For ‘Don’t Fry Day’, or National Skin Cancer Prevention Day (28 May), Simone Harrison tells us more about her mission to create sun-safe school uniforms based on cutting-edge science.
Every year, more than 2,000 people in Australia die because of skin cancer, even though it is an easy to detect and entirely preventable disease.
Simone Harrison is Director of JCU's Skin Cancer Research Unit in Townsville, and she has been in skin cancer research for more than thirty years. “Skin cancer costs Australia more than any other kind of cancer to treat, not per lesion, but overall,” says Simone. “This is because so many fair people are living in a sunny situation. Of those who develop skin cancer in Northern Australia, almost forty percent develop multiple skin cancers. Many suffer with skin cancer for decades of their lives.”
The three types of skin cancer
But what is skin cancer? Most people have heard about melanoma, which is one of three types of skin cancer, and the deadliest as well. “Melanoma is basically a tumour that develops in the pigment cells of our skin, the melanocytes,” says Simone. “It is caused by ultraviolet (UV) light, and the majority of our UV exposure comes from the sun and the outdoor lifestyle that most Australians enjoy.”
When it comes to skin cancer, there is more than ‘just’ melanoma. “The other two types are basal cell carcinoma (BCC) and squamous cell carcinoma (SSC)," says Simone. Even though these types of cancer are less likely to be deadly, they can impact the quality of our lives.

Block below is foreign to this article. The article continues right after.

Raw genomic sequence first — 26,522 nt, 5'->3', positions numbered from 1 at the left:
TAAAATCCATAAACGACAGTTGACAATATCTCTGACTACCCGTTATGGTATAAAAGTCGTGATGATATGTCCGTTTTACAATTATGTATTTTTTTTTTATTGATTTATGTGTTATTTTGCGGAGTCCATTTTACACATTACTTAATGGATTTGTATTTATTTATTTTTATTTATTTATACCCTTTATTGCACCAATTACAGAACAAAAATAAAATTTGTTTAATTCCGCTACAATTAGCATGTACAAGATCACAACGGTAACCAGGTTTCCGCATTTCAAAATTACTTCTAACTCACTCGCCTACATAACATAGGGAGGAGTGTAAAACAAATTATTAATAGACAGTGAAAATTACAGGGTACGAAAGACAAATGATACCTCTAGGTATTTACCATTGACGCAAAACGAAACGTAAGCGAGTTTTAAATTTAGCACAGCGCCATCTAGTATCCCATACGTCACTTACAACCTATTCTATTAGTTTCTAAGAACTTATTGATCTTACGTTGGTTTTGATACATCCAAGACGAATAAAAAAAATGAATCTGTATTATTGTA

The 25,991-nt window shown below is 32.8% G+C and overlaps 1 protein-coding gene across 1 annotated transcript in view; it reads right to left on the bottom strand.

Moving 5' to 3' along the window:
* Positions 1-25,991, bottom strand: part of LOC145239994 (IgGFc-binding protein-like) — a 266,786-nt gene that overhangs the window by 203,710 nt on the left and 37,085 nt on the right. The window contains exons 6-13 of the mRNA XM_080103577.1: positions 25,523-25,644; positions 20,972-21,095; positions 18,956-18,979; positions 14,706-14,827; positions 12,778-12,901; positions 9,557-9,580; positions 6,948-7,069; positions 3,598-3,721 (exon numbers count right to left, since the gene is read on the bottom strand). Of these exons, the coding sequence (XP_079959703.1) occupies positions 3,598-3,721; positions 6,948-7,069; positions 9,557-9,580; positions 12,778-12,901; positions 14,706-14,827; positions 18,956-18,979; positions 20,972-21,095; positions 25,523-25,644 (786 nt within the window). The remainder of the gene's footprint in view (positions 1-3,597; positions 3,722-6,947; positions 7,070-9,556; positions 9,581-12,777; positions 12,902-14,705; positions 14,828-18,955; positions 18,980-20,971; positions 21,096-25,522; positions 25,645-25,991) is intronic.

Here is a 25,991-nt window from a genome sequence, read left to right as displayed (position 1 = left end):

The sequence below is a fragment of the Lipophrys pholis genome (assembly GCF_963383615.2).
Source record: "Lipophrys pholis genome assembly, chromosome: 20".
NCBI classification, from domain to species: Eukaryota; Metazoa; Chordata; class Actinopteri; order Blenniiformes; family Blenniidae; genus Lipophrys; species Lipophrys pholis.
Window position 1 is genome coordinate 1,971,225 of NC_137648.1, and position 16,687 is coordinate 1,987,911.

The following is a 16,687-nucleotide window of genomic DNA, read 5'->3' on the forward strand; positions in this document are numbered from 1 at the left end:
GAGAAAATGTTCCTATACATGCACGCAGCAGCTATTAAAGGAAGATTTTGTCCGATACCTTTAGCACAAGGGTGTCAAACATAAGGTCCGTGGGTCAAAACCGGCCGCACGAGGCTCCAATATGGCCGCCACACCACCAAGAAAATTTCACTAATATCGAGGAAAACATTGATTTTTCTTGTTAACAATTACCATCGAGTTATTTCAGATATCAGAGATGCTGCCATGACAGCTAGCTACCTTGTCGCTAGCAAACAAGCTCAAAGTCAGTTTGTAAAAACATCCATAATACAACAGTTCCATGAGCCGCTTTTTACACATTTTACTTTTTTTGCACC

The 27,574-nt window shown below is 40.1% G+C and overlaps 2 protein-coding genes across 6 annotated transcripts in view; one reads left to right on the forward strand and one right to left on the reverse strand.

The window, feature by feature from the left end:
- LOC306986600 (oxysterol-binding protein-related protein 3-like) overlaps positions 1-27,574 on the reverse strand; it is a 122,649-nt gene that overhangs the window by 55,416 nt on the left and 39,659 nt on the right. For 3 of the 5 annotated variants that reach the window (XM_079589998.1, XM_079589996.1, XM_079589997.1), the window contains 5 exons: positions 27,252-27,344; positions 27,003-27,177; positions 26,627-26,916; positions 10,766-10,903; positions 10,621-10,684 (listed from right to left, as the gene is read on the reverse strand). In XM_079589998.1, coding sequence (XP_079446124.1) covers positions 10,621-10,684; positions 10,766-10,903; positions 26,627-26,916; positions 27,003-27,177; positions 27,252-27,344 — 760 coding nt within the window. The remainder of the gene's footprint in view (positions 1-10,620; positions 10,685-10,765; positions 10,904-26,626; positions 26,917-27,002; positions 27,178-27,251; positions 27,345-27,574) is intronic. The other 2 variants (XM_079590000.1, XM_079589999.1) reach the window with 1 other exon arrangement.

“The non-melanoma skin cancers, BCC and SCC, can be quite disfiguring because people often need to have to have these lesions cut out”, says Simone. “Some people develop ten or twenty of these every year from middle age onwards.”
Northern Australian school uniforms are different
Compared to Australia’s Southern regions with their long and gloomy winters, children in Northern Australia are exposed to the sun all year round. “ Here in tropical Queensland, most of us still wear summer clothing that exposes a lot of our skin, even during the winter months,” says Simone.
“Many schools in North Queensland don't have a school jumper as part of their uniform,” Simone adds, “because most people don't need to rug up for more than a week or two a year, if at all.”